Raising Resilient Kids

in the rain 2

How can we help our children & teenagers to be more resilient, to ride out the bad times as well as enjoy the good times with confidence and competence?  And how can we, as parents, give our kids the tools and strategies to grow into capable, independent, resilient (& mindful) young adults?

These are important questions in light of the facts from BeyondBlue (http://www.youthbeyondblue.com/footer/stats-and-facts)that one in 16 young Australians is currently experiencing depression and one in six young Australians is currently experiencing an anxiety condition.

I have had these questions at the forefront of my mind this week as I get ready to facilitate some Positive Discipline Workshops.   Each time it has been raining after school and I consider whether to pick my children up from school or not, when my daughter forgot to put her school uniform in the wash or when my kids wake up late for school and beg for a lift instead of catching the bus or when it just hasn’t been possible to get them to their favourite sport / activity!  Sometimes I help them out because, well I’m their Mum and I like nurturing them a bit!, but when I don’t / can’t I keep reminding myself (& them if appropriate!) that I’m helping them to become more resilient (hopefully)!!

Positive Discipline (www.positivediscipline.com) is a fun, interactive parenting workshop and it focuses on teaching parents 4 key strategies to help them to raise resilient kids.  These are:

  1. Help our children learn how to deal with BIG feelings but don’t protect or rescue our children from feeling them!  Disappointment, rejection, anger and frustration are all a part of life and it is vital we learn how to cope with them.  As parents we can empathise with our children, name our child’s feelings and take the time to teach our kids how to self-soothe & self regulate using mindfulness strategies (appropriate for their age level).   Sometimes as parents we need to learn some mindfulness strategies on how to self-soothe & self regulate our own emotions too to role model to our children how to deal with the things life can throw at us!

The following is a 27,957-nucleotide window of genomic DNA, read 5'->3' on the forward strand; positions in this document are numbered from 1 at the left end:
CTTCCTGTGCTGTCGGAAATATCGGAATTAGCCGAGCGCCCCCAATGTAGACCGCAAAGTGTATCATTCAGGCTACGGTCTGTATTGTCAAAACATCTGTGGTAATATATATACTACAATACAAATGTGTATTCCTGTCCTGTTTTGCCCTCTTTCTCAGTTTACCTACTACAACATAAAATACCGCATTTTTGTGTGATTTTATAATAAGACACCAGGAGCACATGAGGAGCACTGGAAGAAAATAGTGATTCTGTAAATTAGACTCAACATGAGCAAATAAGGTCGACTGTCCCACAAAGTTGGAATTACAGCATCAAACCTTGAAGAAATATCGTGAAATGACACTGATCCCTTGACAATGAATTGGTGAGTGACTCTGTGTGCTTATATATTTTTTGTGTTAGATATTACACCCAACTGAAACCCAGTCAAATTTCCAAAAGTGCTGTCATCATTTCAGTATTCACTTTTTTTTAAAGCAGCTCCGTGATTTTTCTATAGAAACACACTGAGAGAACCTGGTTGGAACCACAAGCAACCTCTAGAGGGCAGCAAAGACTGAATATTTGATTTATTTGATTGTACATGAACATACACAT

2. Be both kind & firm with our children, keep firm boundaries that help our children to feel secure and comfortable while still providing love and acceptance.   Our children will constantly test these boundaries and become angry or upset when they don’t get their own way but this just provides another learning opportunity to teach children how deal with BIG emotions, a vital skill to learn!  In my experience this takes a huge amount of mindfulness to see your child be frustrated & angry with you but to stand firm in a calm & kind way (I’m still working on this one!)
  3. Teach our children how to create a plan B and how to move from plan A to plan B with flexibility (again mindfulness skills are so helpful in this!). This gives children the strength to not give up, to keep problem solving, keep persisting and get there in the end!   The more we can role model doing this, in a mindful way, the more likely our children are to learn how to do it too!   I am now trying to talk to my kids about when my plan A doesn’t work out and what I do (e.g. take a deep breath, step back and look at my options etc) to move as calmly as I can to plan B, or C, or Z as often the case may be!)
  4. Encourage and teach our children to be capable & self-reliant and have a strong belief in themselves as capable & competent human beings!  This can involve encouraging kids to do their own problem solving, make their own choices/decisions (within your limits), contribute to the running of the household and have input into family meetings / family decisions, depending on their age level.   This one takes a huge amount of mindfulness as it is so often easier to jump in and rescue or do it ourselves. We often have to let go of our standards, let go of how others might judge us and mindfully encourage or teach our child to do things for themselves.   This means reconsidering

‘Never do for a child what a child can do for himself’ (a guiding principle of Positive Dsicipline) – a good reminder for us as parents that children feel a great sense of internal mastery when they are able to take on a challenge and successfully complete it using their own skills and problem solving!  This can be more powerful than receiving praise from parents and instead we need to hold the space for our kids to have a go at doing things, show them we have faith they can work it out and to encourage them  for their effort and not for the outcome!

More Information about workshops etc is available at Facebook: Mindful Parenting: Support & Education or http://www.,mindfulparentingmindfulcoaching.com

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